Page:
The Lives Of Ivory Coast Refugees And The Liberians Who Welcomed Them

When thousands of refugees fled in crisis to Liberia, the country welcomed them--just as the Ivory Coast had helped Liberians during their own war.


“The Force Nouvelles will invade the South in the next few days,” Celestine Oundo, an Ivory Coast refugee, told me last February. We were sitting on benches outside his host’s house in the Liberian border town of Buutuo. The sun was setting and mosquitoes buzzed about. It was the spring of 2011, and I was in Africa covering the ongoing tension between the two countries after a civil war in the Ivory Coast sent hundreds of thousands of refugees to Liberia.
The Ivory Coast conflict began in late 2010, when then-president Laurent Gbagbo refused to accept defeat when opposition leader Alassane Ouattara was elected president, leaving the country in a confused and violent political stalemate. A complex mix of ethnic and colonial identities underlay the deep divide. The Forces Nouvelles de Côte d'Ivoire, a rebel group, controlled the North while Gbagbo rallied his base around the idea that Northerners were not true Ivorians. By the time Gbagbo was captured in April 2011, thousands of people had been killed and many more raped and abused. Countless more fled over the border to Liberia, who welcomed the masses into their small country—reciprocity for the hospitality the Ivorian people showed Liberians during their civil war.
More than a year later Liberia is still grappling with the aftereffects of the overwhelming influx of refugees. As a media trainer with Journalists for Human Rights, I spent a year working with Liberian journalists reporting on the crisis, and had the opportunity to speak to many of the refugees living near the border, trying to survive.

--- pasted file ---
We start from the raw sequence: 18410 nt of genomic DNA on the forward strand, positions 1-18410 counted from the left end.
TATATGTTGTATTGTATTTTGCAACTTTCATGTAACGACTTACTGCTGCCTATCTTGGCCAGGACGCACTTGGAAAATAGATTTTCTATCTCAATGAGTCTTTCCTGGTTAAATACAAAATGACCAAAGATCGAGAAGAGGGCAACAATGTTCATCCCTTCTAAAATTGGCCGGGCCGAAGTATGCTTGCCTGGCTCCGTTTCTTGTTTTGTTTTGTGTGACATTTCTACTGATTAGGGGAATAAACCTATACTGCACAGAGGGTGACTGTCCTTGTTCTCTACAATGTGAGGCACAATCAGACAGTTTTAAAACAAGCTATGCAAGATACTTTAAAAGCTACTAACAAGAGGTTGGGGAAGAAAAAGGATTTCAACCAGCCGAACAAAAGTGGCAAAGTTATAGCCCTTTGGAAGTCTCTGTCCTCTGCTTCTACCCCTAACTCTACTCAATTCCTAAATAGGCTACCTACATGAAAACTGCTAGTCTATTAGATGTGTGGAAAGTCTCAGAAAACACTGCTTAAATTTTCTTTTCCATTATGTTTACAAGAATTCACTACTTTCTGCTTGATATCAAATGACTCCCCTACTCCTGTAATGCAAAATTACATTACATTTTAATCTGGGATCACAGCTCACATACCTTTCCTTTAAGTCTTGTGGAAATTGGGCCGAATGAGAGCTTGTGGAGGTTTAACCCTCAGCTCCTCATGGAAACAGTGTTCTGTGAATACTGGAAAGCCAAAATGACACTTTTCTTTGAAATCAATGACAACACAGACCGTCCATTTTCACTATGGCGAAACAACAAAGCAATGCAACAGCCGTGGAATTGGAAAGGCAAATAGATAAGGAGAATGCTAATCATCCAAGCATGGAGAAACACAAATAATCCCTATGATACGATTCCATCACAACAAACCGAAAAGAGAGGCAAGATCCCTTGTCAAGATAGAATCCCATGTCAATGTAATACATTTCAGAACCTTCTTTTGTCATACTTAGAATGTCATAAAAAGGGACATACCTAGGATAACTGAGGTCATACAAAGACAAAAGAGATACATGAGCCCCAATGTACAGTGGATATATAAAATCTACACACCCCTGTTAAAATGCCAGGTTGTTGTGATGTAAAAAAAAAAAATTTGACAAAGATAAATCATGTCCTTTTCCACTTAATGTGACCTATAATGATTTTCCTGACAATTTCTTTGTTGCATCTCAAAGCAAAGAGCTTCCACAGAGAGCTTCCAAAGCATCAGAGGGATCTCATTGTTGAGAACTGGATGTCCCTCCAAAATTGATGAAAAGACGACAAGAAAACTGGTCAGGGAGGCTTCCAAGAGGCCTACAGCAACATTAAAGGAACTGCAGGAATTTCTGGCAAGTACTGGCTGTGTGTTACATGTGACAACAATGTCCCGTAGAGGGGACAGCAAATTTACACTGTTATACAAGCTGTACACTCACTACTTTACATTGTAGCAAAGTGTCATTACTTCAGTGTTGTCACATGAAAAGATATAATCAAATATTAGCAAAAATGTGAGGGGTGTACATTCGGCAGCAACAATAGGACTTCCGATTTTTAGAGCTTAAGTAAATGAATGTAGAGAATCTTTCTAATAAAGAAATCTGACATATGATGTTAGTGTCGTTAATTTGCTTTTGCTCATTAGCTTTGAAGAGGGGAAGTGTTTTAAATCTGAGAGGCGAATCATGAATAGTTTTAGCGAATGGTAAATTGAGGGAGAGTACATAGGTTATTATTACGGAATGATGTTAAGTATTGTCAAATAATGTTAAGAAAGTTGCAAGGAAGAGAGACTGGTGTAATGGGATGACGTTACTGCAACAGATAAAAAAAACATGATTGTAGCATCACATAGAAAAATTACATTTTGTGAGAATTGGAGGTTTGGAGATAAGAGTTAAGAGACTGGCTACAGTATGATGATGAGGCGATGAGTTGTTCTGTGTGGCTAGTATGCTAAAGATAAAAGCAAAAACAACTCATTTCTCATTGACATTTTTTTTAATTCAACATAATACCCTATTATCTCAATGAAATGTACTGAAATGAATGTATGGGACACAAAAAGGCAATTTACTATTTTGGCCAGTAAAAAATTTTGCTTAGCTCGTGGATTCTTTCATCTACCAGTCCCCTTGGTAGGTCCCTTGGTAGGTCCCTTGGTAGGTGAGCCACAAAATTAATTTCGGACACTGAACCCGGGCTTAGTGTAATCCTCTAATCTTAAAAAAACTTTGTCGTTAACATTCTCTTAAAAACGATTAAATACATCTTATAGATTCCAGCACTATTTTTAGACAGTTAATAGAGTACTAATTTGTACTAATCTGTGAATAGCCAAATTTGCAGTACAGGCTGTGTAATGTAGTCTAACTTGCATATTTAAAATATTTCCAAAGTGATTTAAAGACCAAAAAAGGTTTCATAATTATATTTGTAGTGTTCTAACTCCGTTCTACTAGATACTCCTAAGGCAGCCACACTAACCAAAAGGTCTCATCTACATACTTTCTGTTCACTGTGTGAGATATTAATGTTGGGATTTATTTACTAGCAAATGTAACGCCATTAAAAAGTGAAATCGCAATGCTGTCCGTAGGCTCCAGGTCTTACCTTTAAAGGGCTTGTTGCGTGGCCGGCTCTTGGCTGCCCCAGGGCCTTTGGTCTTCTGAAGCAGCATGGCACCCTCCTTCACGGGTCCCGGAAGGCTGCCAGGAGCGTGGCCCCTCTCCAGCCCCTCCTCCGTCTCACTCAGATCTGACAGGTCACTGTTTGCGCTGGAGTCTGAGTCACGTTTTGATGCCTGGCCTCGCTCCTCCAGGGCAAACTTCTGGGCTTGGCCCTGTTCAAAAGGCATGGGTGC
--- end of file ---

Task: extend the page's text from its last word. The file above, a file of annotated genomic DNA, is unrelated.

That evening at dusk, I pondered Oundo’s prediction. In a crisis people are prone to wild claims, and the longer the political standoff in the Ivory Coast kept up, the more rumours I heard and the more sceptical I became. But Oundo spoke with authority: A few days prior at his home in Binhouye, on the Ivorian side, his brother had called to tell him about clashes taking place in the buffer zone between rebels and government soldiers. The zone, just north of where he lived, was a U.N.-monitored ceasefire line that had separated the rebel-controlled North from the South for several years. The call confirmed what he feared: The standoff was turning into open war. They had to leave.
“In our community we know who votes for so-and-so candidate,” Oundo told me. An accountant from a town on the government side of the U.N. line, he had voted for Ouattara, the rebel-backed Northerner and Muslim. Ouattara supporters across the South were facing a campaign of harassment, including rumors of disappearances and mass graves in the economic capital of Abidjan. Oundo’s family was already a target. A rebel invasion, he figured, could mean their deaths.
The morning of his brother’s call, Oundo put his plan into action. Balancing as many people as would fit on his Chinese motorbike—mostly older relatives and children—he drove them two miles to the border, where he dropped them and turned around for more. After the crossing—two small barges on the Cavalla River, one painted the colors of the Ivorian flag and the other the colors of Liberia—the clan made the short walk up to Buutuo.
This extended family was, at the time, among already 50,000 Ivorian refugees who had crossed over to Liberia since the disputed election. That number would later spike to more than 150,000 as the fighting got worse.

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